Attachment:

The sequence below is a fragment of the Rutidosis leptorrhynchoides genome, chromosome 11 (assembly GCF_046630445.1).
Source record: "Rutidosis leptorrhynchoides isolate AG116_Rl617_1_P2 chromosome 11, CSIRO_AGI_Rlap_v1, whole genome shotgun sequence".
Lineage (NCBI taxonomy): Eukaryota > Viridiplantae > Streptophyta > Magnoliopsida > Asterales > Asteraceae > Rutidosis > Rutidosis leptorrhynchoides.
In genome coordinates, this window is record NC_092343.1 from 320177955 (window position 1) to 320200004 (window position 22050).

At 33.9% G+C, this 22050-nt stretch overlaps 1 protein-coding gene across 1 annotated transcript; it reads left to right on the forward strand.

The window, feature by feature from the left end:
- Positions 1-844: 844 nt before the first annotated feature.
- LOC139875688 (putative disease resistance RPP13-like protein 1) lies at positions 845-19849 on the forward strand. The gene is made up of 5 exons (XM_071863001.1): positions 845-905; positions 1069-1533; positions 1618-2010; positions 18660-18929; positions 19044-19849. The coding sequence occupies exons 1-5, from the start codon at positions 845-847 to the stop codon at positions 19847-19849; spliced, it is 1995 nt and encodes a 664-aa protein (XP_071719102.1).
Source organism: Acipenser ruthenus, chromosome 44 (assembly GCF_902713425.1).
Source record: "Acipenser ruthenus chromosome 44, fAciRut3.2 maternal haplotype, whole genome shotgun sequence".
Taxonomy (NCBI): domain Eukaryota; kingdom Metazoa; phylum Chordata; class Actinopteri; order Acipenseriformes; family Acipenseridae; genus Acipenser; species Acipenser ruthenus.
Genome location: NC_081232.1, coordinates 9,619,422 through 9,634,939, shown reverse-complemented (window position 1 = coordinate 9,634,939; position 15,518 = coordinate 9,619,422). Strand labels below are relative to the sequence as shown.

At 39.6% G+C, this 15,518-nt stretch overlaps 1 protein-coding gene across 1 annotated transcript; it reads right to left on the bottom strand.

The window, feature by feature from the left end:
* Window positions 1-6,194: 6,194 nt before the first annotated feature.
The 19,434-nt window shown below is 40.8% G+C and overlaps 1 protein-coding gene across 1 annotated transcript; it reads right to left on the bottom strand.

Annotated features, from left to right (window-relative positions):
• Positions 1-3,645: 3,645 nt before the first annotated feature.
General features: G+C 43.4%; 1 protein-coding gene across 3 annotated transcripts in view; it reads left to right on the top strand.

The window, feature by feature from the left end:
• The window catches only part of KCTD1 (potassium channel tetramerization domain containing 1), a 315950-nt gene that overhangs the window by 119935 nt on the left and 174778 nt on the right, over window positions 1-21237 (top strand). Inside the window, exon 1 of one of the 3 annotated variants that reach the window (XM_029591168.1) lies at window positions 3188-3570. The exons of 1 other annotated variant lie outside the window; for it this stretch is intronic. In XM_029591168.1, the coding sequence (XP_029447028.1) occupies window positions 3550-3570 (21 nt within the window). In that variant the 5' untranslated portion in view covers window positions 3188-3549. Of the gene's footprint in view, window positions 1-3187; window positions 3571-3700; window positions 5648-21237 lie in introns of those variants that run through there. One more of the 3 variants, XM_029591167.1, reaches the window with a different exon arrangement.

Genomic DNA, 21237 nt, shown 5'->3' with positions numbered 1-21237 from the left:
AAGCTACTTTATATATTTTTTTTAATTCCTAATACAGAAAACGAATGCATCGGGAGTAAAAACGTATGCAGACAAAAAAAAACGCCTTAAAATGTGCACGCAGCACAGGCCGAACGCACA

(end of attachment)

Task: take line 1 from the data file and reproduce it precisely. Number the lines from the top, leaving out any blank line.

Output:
The sequence below is a fragment of the Rutidosis leptorrhynchoides genome, chromosome 11 (assembly GCF_046630445.1).